Unnerving stories that turn traditional plots into fresh, original scares.

ONES & ZEROES

A SHORT STORY COLLECTION

Walsh (The Jinxed Pirate, 2017, etc.) assembles a collection of horror and fantasy tales populated by dragons, aliens, and other creatures in the shadows.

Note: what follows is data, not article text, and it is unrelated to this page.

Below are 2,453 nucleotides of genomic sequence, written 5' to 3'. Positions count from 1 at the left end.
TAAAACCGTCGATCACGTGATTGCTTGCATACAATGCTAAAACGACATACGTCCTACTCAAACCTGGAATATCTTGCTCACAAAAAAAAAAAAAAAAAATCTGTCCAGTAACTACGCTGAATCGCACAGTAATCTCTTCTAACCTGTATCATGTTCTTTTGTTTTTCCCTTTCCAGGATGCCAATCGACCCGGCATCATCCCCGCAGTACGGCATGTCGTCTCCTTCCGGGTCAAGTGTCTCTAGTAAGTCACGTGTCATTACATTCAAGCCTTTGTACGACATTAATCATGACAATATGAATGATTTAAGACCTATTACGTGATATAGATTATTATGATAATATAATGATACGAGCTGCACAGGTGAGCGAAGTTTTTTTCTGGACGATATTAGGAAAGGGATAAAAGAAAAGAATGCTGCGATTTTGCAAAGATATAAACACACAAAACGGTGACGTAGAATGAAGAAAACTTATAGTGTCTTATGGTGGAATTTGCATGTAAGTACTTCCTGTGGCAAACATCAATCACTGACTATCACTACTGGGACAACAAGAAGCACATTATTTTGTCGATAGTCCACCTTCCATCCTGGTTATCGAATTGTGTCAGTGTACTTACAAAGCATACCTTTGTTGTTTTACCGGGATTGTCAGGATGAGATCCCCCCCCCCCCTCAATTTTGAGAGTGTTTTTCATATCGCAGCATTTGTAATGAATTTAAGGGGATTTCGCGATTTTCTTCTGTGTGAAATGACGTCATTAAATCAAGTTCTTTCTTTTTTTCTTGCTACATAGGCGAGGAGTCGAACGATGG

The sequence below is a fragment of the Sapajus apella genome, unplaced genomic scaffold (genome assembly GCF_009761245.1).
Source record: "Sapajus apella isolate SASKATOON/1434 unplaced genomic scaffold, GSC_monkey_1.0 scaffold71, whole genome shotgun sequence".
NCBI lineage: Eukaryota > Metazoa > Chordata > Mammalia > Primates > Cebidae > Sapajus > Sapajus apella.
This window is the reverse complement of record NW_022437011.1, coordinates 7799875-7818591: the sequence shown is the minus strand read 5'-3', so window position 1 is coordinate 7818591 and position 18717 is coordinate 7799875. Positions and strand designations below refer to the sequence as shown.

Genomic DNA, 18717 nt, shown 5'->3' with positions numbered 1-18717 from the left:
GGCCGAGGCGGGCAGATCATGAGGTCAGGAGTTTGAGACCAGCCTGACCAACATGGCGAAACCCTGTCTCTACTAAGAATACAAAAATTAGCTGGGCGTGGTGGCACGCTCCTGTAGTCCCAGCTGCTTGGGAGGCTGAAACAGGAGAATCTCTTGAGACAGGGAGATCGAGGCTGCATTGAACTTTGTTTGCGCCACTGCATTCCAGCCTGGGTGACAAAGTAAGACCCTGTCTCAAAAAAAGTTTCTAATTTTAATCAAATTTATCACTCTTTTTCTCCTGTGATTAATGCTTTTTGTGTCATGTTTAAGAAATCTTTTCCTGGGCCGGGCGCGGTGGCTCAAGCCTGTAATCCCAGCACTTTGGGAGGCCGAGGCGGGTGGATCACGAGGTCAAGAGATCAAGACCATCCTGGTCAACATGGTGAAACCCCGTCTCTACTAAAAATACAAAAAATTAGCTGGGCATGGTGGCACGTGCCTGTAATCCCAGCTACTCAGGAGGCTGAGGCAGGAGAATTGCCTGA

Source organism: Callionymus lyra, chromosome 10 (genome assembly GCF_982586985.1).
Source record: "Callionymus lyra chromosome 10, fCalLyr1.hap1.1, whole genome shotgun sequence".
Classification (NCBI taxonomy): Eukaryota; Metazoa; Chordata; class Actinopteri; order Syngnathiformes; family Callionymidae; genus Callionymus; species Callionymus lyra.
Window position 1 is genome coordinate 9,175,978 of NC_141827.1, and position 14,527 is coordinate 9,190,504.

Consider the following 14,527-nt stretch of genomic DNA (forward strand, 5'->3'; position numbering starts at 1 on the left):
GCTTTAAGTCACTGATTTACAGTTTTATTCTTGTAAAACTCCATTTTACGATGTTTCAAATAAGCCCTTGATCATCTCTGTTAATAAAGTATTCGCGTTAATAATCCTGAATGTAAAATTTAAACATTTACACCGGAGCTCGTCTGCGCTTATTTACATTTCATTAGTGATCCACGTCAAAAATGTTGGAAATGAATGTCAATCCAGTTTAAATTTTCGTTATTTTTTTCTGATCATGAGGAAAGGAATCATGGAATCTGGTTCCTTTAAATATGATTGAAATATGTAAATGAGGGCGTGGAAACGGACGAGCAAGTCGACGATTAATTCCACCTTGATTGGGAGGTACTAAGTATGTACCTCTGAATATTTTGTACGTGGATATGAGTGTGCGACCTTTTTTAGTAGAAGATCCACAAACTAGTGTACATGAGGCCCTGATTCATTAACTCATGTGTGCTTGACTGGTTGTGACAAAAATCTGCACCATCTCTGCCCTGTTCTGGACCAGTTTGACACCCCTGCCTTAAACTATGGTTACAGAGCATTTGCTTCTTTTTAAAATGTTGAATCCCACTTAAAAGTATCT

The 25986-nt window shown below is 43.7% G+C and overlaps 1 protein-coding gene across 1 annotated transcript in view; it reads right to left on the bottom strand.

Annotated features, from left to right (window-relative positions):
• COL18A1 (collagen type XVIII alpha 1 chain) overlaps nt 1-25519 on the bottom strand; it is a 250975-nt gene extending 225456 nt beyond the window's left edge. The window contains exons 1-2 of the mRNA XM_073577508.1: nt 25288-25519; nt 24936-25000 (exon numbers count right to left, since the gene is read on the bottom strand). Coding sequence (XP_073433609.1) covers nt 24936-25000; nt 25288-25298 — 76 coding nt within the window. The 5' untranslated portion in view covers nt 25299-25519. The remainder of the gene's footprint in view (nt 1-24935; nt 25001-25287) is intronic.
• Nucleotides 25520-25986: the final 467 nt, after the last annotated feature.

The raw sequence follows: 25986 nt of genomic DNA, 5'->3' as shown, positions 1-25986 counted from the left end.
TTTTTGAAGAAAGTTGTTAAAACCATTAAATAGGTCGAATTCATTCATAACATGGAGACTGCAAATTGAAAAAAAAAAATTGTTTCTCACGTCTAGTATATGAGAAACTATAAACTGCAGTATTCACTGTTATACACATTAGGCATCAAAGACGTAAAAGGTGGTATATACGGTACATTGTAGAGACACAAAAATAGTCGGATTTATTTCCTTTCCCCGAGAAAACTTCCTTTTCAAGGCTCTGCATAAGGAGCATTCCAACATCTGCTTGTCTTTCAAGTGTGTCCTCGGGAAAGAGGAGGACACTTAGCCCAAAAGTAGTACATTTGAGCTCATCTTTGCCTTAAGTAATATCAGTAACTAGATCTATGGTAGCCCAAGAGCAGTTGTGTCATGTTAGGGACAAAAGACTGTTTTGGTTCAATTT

In “His Friends,” Cynthia is bored at a party with her boyfriend Jon’s tactless friends. But their company is preferable to that of the mysterious entity that’s lurking outside—something that’s odd, misshapen, and most definitely not human. Walsh often treads conventional territory in these stories, offering mood-setting lightning flashes; vague, moving shapes in darkness; and even a babysitter getting creepy phone calls from a stranger. The familiar setups, however, typically beget surprising turns, as in “Someone Else’s Story,” in which one man’s attempt at playing the hero for a woman in trouble doesn’t quite pan out due to an unexpected twist. “Damsel” also toys with readers’ expectations when a young woman named Gwen tries to find a way to escape a determined murderer. The author employs other tried-and-true horror methods to great effect, often by merely hinting at the appearance of a monster or killer. In the Lovecraft-ian “Look the Other Way,” for example, Laurie Brooks and her husband, Tom, encounter a terrifying creature that Walsh reveals only in snippets—and its backstory is also eerily murky. (“Finding Bosco” is an equally good companion piece, taking place in the same town of Faicville, where twins’ search for a lost cat leads them to what may be the very same monster.) The collection also includes fantasy stories that, like the horror tales, have gloomy overtones. There’s a princess in both “Collision” and “The Mouse & the Dragon”; in the former, a cleric plans on sacrificing her, and in the latter, she awaits someone to rescue her from a dragon—but over thousands of days, she only sees repeated failures. Throughout, Walsh portrays various spooky things with bold imagery. For instance, the narrator of “My Window,” while lying in bed, stares at a creepy silhouette that she describes as “some kind of nightmarish shadow puppet.”